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Dagmar - It is a clinical diagnosis in existance from early 1990s. I do not like labelling things and people but I fit the criteria exactly. The problem has been chronic. Willpower never solved it nor did medical/ psychological intervention of any sort. It is a horrible disorder to have.
Glory - Yes the vlcd has a transitional stage which lasts a month. I finished it a month ago and at this stage am personalising a diet for life that suits me as an individual. I think I'm doing ok but feel anxious about the Cookie Monster returning with a vengance. it has been hard losing this weight and I love where I am.
Ncuneo - You have given me huge hope for the future! I am still on a steep learning curve and finding out which foods I react to. At the moment my eating seems settled and I am not having problems with urges to binge but I am afraid that they may return. It is great to hear of your ongoing success. Leigh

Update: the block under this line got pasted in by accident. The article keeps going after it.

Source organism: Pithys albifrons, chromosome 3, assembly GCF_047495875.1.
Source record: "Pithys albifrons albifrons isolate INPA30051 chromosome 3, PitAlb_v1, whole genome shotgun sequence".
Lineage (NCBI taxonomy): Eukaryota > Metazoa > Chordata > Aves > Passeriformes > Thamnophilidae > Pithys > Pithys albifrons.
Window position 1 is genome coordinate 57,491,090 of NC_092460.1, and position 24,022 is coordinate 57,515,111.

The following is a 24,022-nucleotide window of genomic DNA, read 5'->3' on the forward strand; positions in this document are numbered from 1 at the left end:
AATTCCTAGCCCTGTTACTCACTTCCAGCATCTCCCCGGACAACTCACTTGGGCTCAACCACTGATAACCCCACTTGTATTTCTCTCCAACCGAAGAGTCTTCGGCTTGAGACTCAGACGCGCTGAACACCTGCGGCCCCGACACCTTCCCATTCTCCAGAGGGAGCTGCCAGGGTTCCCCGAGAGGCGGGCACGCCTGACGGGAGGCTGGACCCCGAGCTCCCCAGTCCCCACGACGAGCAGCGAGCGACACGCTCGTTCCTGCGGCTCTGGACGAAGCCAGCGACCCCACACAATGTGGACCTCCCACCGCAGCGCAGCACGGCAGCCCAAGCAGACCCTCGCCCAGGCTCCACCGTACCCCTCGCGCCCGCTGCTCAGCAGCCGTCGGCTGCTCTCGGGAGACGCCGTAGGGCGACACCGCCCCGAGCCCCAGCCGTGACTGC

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Old 02-05-2012, 03:43 PM   #8
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A month doesn't seem very long...the transition to maintenance is HUGE. Especially if you were doing some kind of program that didn't give you a lot of choices, now....you have lots and lots of choices and I bet it's an interesting change. I would recommend tracking everything, staying accountable and watching the scale to see what happens.
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Old 02-06-2012, 06:23 AM   #9